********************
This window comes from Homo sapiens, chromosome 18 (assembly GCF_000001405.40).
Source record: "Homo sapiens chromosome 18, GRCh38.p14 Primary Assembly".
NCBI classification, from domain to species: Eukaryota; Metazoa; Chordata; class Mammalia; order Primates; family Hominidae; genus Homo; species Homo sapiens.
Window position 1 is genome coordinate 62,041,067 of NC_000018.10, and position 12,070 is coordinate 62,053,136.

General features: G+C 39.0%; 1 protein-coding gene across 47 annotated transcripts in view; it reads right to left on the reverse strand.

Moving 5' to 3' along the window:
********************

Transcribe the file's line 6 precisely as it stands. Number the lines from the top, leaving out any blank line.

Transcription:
Moving 5' to 3' along the window: